Paul di Resta has kept his DTM title hopes alive with a fine drive to victory in the latest round at Barcelona, although Timo Scheider's second place means he remains in prime position for the championship.
Although no mid-race boycotts afflicted the race this year, the event was still marred by a number of controversial incidents, most notably on the final lap when Mattias Ekstrom and Jamie Green came to blows.
Nonetheless, none of this concerned di Resta, who ran behind Scheider in the early stages after the German took the lead at the first corner. Further back, Tom Kristensen – forced to the back of the grid after brake-testing Gary Paffett in the pit-lane during qualifying – was given the first of a few drive-thru penalties for hitting Susie Stoddart.
At the front, di Resta appeared to have the edge on Scheider, the Scot mirroring the German but being unable to pull alongside. It looked like di Resta would jump ahead after the first round of pit-stops, but despite stopping later, he slotted in back behind.
Nonetheless, it took just three laps for di Resta to make his move as Scheider, momentarily distracted by Katherine Legge crashing off at Campsa, opened the door heading into La Caixa. Although it wasn't a pretty manoeuvre and there was contact, di Resta was through and immediately began putting distance between himself and Scheider.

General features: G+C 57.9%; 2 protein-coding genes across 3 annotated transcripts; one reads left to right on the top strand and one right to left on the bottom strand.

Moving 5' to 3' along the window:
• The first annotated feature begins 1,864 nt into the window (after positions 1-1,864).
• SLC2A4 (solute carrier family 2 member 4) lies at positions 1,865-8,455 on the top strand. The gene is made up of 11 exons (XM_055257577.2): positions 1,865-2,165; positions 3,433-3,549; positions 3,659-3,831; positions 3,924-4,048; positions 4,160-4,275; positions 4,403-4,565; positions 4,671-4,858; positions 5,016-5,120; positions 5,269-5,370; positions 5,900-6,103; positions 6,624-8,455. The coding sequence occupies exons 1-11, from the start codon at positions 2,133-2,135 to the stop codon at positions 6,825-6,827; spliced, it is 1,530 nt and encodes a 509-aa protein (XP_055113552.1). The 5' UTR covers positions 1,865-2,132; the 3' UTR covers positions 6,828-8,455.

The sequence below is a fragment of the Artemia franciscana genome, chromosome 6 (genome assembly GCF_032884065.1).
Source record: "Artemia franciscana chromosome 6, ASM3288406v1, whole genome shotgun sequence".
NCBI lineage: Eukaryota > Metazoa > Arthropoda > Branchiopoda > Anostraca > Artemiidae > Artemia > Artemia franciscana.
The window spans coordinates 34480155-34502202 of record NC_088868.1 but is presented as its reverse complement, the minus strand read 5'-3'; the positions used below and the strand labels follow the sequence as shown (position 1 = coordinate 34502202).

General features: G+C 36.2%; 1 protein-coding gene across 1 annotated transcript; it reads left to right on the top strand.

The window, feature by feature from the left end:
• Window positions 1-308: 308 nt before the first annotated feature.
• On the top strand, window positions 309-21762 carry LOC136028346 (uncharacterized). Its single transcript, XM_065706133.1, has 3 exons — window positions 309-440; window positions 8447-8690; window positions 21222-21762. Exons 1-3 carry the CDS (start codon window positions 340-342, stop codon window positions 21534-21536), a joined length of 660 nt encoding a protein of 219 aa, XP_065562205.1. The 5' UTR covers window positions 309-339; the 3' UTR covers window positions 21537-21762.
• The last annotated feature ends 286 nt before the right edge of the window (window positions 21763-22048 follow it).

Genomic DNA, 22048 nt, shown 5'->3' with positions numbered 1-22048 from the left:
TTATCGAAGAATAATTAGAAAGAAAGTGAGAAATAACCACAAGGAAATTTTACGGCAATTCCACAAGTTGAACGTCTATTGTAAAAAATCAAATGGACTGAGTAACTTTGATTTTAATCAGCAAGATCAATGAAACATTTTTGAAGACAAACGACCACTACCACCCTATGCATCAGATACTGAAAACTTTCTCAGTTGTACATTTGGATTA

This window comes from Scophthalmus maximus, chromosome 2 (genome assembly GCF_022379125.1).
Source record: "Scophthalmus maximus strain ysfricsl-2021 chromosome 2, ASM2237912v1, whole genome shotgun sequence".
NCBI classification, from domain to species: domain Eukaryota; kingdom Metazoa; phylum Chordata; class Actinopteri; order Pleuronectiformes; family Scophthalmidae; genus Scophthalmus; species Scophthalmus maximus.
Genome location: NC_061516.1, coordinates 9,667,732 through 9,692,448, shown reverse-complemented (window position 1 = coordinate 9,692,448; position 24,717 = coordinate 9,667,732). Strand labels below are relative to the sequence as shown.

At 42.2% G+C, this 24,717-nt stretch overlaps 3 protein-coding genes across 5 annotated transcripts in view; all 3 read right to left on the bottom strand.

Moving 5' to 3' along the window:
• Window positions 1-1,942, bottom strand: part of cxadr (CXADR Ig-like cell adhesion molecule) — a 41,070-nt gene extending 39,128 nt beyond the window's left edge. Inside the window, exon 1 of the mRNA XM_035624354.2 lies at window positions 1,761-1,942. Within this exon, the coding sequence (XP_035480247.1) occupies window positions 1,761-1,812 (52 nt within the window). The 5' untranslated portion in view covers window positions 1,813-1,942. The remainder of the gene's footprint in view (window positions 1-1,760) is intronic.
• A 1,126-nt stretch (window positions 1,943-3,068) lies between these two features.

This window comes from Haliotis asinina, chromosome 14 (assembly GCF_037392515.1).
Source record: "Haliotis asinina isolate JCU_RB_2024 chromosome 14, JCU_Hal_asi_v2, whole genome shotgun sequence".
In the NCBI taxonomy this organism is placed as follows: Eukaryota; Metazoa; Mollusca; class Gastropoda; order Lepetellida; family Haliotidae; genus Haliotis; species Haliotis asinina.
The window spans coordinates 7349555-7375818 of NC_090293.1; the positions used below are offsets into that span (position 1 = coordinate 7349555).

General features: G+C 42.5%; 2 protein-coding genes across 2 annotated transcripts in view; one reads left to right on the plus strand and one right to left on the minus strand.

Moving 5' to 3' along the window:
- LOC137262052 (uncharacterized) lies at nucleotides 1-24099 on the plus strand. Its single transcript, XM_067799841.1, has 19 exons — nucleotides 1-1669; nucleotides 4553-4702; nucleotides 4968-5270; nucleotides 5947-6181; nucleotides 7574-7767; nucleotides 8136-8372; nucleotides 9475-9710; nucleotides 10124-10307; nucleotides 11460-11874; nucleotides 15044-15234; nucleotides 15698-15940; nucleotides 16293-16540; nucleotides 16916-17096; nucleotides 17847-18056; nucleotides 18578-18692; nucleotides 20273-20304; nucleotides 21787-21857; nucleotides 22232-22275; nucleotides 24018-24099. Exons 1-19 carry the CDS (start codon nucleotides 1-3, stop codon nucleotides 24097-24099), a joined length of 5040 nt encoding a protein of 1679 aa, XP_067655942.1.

For the most part, the race remained relatively uneventful, with Schneider in a lonely third, while Martin Tomczyk settled into fourth after harassing the pole sitter in the early stages.
Instead, Ekstrom commanded a lot of the attention as he embarked on a different pit-stop strategy, the Swede leading on two occasions as he dragged his stints out as long as possible. It eventually paid off when he came back out in sixth – three places up on where he was at the beginning of the race – but it was his feud with Green that is expected to rumble on.
Amidst a flurry tussling back markers, Ekstrom had caught Green quickly, the Brit struggling with his tyres in the latter stages, but his dive down the inside of turn one on the final lap was that of desperation, the collision turning the Mercedes around.
Green got going again to catch Ekstrom up by the end of the lap, although it isn't certain whether the Swede was in trouble or slowing to allow Green back through. However, the Brit made his feelings known when he barged Ekstrom off the circuit at the chicane, only for the Audi to come back on the track and do the same to Green. The contact eventually ended when Green was pushed onto the gravel, dropping him to eighth in the process.